Broker Charged in Dirt Dumping

Eastchester High’s `fill-for-fields’ plan lacked state permit

David McKay Wilson | The Journal News

Anthony Adinolfi, the dirt broker who calls himself “The Dirtman,” yesterday was charged with violating state environmental law in the “fill-for-fields” project at Eastchester High School.

State Attorney General Eliot Spitzer charged that the Mahopac resident had violated state law by not obtaining a landfill permit when he charged haulers a fee for truckloads of dirt and debris dumped on the high school field.

Adinolfi was president of Dirtman Enterprises Inc., the firm involved with fill-for-fields projects in Eastchester, Greenburgh and Valhalla. The projects involved allowing haulers to dump dirt and debris from local construction projects in exchange for donations to defray the cost of new artificial turf fields.

A 2003 article by The Journal News on the projects sparked an investigation by state Comptroller Alan Hevesi, who last year found numerous violations of state laws in these projects. He referred the matter to Spitzer for possible criminal prosecution.

Adinolfi surrendered voluntarily to authorities yesterday and pleaded not guilty before Acting state Supreme Court Justice Richard A. Molea. He faces a felony charge that could lead to up to four years in prison, and fines of up to $75,000 a day of violation. Adinolfi, who has “Dirtman” tattooed on his left biceps, also could be ordered to pay restitution to the school district.

His attorney, Brian Gardner, said it was unclear whether Adinolfi or the Eastchester school district was required to obtain the landfill permit. The dump project occurred on district property and was arranged by Schools Superintendent Robert Siebert.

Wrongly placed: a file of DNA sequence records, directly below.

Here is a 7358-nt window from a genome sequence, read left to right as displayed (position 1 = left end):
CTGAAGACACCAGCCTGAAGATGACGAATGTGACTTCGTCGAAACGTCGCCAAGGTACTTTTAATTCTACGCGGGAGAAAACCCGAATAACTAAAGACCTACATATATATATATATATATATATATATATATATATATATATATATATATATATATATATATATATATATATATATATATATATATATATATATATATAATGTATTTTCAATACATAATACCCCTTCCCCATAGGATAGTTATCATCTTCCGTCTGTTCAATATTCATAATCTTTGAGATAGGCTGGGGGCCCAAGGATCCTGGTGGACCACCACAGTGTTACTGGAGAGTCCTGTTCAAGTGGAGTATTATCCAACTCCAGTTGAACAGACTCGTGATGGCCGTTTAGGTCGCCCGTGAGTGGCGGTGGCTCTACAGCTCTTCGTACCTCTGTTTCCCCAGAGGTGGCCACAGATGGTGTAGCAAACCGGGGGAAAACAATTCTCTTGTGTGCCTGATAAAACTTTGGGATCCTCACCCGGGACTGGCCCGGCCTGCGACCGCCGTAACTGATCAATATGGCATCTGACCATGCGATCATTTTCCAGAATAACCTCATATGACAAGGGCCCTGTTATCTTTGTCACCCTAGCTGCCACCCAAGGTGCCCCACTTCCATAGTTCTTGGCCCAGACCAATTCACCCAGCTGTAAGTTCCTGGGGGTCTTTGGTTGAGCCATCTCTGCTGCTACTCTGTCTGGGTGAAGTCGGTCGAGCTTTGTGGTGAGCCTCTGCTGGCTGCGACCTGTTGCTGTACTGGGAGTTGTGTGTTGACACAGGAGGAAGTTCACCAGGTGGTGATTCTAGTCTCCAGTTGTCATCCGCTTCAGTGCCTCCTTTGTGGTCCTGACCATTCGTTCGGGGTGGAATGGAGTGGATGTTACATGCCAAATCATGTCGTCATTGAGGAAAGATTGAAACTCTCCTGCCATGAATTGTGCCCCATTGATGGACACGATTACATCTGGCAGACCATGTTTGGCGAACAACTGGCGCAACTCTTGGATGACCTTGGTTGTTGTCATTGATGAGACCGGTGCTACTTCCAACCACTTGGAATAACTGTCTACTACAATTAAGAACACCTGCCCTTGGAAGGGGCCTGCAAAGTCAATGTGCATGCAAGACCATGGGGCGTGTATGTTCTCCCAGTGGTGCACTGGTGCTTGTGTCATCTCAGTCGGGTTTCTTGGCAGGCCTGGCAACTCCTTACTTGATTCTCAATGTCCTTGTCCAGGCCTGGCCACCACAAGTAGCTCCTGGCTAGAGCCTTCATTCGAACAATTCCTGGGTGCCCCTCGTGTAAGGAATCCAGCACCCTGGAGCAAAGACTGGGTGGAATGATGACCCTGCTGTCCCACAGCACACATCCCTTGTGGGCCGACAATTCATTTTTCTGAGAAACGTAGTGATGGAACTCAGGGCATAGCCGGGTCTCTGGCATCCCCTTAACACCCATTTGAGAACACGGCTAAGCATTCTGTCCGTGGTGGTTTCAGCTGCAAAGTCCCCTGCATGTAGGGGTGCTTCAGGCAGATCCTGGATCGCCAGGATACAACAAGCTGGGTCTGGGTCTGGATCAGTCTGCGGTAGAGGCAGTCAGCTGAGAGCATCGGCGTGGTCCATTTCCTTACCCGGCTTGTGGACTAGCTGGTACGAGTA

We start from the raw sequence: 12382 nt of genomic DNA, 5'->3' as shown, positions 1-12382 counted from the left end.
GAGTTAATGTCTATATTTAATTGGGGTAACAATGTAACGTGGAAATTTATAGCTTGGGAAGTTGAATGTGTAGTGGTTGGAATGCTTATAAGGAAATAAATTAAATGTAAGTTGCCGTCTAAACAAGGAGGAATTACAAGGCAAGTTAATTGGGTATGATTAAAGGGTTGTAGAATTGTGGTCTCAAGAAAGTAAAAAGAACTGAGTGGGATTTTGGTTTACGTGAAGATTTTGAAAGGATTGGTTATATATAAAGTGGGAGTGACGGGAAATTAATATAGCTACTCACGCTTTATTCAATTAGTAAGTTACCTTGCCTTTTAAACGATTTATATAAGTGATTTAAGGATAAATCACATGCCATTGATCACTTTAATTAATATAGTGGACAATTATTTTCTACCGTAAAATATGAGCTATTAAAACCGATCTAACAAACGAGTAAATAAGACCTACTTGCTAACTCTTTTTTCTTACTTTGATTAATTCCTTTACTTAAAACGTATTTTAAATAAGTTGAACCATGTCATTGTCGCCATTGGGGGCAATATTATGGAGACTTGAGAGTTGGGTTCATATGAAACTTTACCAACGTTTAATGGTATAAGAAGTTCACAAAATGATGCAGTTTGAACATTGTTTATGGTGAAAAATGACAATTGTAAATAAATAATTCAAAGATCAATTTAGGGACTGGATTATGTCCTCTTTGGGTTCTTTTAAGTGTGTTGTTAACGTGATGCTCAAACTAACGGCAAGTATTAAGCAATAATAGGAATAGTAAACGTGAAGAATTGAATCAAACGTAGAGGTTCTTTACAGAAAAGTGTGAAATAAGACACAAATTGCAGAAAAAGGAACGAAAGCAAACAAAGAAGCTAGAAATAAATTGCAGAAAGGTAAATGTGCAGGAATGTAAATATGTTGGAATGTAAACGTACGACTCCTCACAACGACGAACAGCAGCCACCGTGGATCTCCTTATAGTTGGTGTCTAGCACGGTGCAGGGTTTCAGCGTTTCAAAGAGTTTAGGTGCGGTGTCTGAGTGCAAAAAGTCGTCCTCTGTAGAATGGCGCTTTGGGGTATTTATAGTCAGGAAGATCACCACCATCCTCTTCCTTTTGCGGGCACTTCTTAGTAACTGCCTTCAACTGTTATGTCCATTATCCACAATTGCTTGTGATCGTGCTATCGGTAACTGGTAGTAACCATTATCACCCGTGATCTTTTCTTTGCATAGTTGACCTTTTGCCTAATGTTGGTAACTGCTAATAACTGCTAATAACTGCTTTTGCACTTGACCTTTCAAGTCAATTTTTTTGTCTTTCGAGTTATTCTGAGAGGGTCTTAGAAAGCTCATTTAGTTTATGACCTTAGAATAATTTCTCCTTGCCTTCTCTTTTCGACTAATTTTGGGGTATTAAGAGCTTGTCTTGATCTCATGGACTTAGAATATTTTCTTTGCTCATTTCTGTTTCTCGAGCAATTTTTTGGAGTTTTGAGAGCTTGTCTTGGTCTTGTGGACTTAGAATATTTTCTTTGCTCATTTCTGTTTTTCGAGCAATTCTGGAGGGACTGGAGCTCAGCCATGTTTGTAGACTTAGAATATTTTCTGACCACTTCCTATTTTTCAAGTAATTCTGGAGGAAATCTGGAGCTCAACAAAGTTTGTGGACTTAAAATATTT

“Mr. Adinolfi was the middleman for dirt the district wanted,” Gardner said.

Siebert declined comment on the legal issues involved in Adinolfi’s indictment. He said the district answered all questions asked by Spitzer’s investigators.

“We have cooperated in every way with the Attorney General’s Office,” he said. “We have done that and will continue to do that.”

Spitzer charged that Adinolfi was running a landfill on school property as he collected dumping fees from haulers who deposited their loads at Eastchester High.

The indictment, which was unsealed yesterday, was welcomed by William O’Leary, whose property adjoins the high school field, which now features a 20-foot high bank that slopes steeply to his property line.

“We were dismissed by school officials when the dumping began, but this vindicates what we were saying from the start – that the school was allowing illegal activity to take place,” O’Leary said.

The contract between the district and Dirtman, which was drawn up on Dirtman’s stationery and signed by Siebert in October 2002, was ratified by the Eastchester school board 13 months later, after the dumping was done.

An estimated 100,000 cubic yards of fill was dumped at Eastchester High. Comptroller Hevesi estimated haulers saved between $1.2 million and $3 million by being allowed to dump for free there. How much Adinolfi charged the dumpers was not disclosed.

Hevesi’s report stated that dumpers at another fill-for-fields site in Eastchester paid $5 a cubic yard.

Subsequent soil tests found the fill dirt contained polycyclic aromatic hydrocarbons, a potential cancer-causing substance that is ubiquitious in urban soils. The district has since covered the fields with a foot of clean soil under a consent decree with the state Department of Environmental Conservation.

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